- Craptastic 1-3/4″ crush bent piping with no muffler from the catalytic back with a borrowed OEM exhaust, and then a week later with an Invidia N1 street exhaust that Joey picked up used on the cheap.
- Plugged the horn in after we realized it wasn’t unplugged for some reason… assumption is aftermarket horns were pulled and somebody didn’t think to plug in the stock one.
- Rear brake pads and rotors were replaced. The rear pads were down to the back plates on the insides and less than a 1/4″ on the outside pads. The rotors were grooved beyond being fixable.
So I’m off for a week… what to do. I travel so much for work that I didn’t feel like flying anywhere or driving more than an hour. So staycation it is this year. At least there has been some productivity around the house. Lots of little projects finally got accomplished, but today is about goofing off and having fun. Time to charge the batteries and take the RC truck to the track for some serious play time. About time I finally test out the new sway bars and tires on a real track.
A few quick updates in my RC world. I’ve added a Team Associated SC10 4×4 to the collection. It came with a brushless motor and speed control and is just a tad slower than the Torment in a straight line. However, being all wheel drive gives it a massive advantage off the line and cornering. Soon I will be testing a set of AKA Racing Handlebar tires on it since the track I run on is hard packed clay and the stock tires have almost no grip.
As for the Torment, I’ve been really impressed with it after going brushless and putting better shocks on it. A friend of mine ran it on our local track and it hand the same lack of grip as the SC10, so I ordered a set of JConcepts Double Dee’s and will be testing them as well in the next few weeks.
After letting a friend drive my Torment, he and his son purchased matching trucks as well and have been using them to spend time doing something active together. It’s really cool to see a hobby bring people together better. Both of them are already trying to determine the next set of mods to become faster than the other. Hopefully we’ll have videos posted soon of us bashing all four trucks around.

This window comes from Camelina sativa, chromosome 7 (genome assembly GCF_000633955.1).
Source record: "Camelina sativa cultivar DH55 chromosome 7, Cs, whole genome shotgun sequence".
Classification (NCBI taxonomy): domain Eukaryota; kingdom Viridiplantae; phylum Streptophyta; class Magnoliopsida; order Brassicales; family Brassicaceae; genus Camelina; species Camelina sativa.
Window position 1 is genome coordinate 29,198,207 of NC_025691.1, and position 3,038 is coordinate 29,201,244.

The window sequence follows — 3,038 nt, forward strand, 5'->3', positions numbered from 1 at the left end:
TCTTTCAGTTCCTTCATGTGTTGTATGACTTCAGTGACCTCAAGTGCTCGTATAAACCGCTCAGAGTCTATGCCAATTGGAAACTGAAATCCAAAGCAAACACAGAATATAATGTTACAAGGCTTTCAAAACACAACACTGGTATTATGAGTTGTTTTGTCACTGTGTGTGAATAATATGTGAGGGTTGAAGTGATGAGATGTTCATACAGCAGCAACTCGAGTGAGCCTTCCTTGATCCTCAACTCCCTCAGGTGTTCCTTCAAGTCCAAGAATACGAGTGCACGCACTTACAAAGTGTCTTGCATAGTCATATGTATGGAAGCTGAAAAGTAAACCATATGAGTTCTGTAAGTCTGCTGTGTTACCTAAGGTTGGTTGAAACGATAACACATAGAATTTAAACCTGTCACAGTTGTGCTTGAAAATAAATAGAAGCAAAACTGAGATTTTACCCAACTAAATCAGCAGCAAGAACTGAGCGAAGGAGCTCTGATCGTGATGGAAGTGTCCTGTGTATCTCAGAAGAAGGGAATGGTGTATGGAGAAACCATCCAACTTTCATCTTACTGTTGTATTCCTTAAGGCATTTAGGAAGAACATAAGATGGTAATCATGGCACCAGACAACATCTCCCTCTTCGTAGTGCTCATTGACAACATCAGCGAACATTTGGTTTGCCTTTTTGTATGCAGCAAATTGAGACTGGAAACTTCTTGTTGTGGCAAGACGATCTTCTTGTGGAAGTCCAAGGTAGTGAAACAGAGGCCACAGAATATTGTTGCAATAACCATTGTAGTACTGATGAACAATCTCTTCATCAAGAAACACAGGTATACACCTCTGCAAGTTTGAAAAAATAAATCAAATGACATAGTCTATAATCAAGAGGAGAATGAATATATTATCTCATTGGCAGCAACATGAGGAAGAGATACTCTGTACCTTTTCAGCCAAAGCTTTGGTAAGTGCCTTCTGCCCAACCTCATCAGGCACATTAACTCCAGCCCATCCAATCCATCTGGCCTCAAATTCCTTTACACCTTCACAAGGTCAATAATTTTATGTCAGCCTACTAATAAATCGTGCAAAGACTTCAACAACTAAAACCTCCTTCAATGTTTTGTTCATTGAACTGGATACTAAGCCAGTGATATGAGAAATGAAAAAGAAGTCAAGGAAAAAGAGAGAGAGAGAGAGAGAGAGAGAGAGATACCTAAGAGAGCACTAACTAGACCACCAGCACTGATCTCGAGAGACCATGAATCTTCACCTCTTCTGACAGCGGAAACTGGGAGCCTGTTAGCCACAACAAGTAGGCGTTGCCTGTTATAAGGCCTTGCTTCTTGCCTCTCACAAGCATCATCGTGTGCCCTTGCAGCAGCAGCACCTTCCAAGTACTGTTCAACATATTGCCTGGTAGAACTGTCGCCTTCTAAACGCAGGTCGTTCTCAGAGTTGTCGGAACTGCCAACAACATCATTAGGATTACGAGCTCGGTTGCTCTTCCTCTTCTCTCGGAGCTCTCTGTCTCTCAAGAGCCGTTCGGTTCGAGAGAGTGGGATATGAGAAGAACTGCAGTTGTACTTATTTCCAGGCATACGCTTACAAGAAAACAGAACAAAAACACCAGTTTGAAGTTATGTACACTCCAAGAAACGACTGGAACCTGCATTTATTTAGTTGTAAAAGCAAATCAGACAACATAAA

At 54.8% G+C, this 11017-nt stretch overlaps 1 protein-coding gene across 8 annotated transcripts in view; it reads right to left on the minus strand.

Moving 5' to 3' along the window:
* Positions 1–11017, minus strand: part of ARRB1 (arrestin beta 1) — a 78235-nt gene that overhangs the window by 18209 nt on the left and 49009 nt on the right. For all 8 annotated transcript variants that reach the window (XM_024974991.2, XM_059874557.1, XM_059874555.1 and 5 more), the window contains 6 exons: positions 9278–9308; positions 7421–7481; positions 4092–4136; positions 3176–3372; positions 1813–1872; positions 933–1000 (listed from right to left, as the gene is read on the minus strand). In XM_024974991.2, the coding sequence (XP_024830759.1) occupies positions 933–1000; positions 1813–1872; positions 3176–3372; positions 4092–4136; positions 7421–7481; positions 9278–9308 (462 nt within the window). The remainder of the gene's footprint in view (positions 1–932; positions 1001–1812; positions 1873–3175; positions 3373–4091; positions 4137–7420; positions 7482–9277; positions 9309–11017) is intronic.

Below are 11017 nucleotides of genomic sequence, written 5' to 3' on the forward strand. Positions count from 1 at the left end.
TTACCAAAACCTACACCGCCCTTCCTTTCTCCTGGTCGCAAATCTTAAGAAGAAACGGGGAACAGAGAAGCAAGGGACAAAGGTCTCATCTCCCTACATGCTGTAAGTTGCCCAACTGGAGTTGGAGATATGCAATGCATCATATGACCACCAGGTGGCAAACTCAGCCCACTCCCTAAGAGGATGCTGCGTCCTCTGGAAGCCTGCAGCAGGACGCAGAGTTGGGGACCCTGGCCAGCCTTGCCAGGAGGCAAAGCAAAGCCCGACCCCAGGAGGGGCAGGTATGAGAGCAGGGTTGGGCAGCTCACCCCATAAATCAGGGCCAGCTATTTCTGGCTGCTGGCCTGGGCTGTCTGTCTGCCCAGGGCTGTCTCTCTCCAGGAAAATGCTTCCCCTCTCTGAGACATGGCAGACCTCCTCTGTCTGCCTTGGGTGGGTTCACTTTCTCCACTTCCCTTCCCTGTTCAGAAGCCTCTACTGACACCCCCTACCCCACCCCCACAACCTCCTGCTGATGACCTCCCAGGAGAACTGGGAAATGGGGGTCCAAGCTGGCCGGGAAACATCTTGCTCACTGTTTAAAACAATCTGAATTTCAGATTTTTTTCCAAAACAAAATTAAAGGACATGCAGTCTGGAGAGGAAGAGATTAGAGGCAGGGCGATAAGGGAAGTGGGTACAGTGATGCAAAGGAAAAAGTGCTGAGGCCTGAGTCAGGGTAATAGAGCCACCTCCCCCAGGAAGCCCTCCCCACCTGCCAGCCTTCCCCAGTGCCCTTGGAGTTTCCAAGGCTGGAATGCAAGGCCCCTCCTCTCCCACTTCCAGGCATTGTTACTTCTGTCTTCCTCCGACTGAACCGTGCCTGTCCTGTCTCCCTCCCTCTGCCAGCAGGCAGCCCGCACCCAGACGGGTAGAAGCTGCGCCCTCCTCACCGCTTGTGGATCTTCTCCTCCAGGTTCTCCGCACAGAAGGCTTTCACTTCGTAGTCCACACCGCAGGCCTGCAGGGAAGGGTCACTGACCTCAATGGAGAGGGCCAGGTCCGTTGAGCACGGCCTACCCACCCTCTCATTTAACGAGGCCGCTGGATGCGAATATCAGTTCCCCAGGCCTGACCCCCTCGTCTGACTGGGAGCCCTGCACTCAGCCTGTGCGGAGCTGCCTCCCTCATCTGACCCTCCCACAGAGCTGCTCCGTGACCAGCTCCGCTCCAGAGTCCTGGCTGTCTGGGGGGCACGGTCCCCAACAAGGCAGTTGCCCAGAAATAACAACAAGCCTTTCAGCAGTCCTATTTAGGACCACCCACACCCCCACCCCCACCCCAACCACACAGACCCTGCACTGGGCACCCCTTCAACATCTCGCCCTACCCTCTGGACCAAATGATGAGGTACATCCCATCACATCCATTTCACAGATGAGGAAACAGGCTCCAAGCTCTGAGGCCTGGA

After running a few battery packs through the ECX Torment after installing the Viper Copperhead VX4.39 brushless system, I thought I would give a quick update. The truck is now ridiculously fast. If there’s enough traction, it will pull the front tires off the ground and hold them there. I was doing 20 foot wheelies across my yard if I could keep the rear tires from spinning. When I could get it to hook up in the street, it would lift the fronts far enough up to make the rear of the body hit the ground. Even doing speed runs in the street and racing through the yard, I was still able to get roughly 20 minute run times using a 5000mAh 2S Lipo battery. RC cars have advance so much since I last got into them and the fun factor actually justifies the additional costs. The three main improvements have been, in order of importance to me:
- 2.4GHz radios – More racers without interference issues
- LiPo batteries – More power and better run times, how can this be a bad thing
- Brushless motor systems – Nitro power with less maintenance and can be raced indoors. Even 1/8th scale buggies are becoming brushless because of the power they make.
The ECX Torment is hopefully going brushless next weekend. Thanks to A Main Hobbies (www.amainhobbies.com) having a great sale, I picked up a Viper RC Copperhead ESC and 3900kv brushless motor. Once I get it installed and tested, I’ll post up my review. Until then, check out this review of the same setup in the same truck over on Big Squid RC’s website.
For about the 4th or 5th time in my life, I’m getting back into RC cars. Around Christmas, I picked up a 1/24 scale Losi Micro SCT stadium truck. I wanted the rally car, but they were out of stock at my local shop. I ran it for a few weeks and then bought the parts to convert it to the rally car. It’s really fun to drive, especially in the house because of it’s size.
After a month or so, I decided I wanted to get back into 1/10 scale and wanted something for off-road use. I searched around and read lots of reviews, and decided on the ECX Torment short course truck. I had three main factors that led me to this choice. I wanted to keep the initial cost low in case I got bored of RC quickly. I wanted durability so it didn’t break any time I tried to drive it. And lastly, I wanted readily available parts at my local hobby shop. The ECX met all three conditions and I’ve been very happy with it.
I recently upgraded the transmission gears to all metal gears (~$25) and installed threaded aluminum shocks (~$40) in preparation for putting a brushless system in it. To better tune the suspension, I’ve also installed adjustable turnbuckles for the front and rear camber links as well as the steering rods ($21). This will make it better for track use as well as help the durability while bashing around outdoors. I’ll post pictures soon and give more details about the modifications I’ve done to it.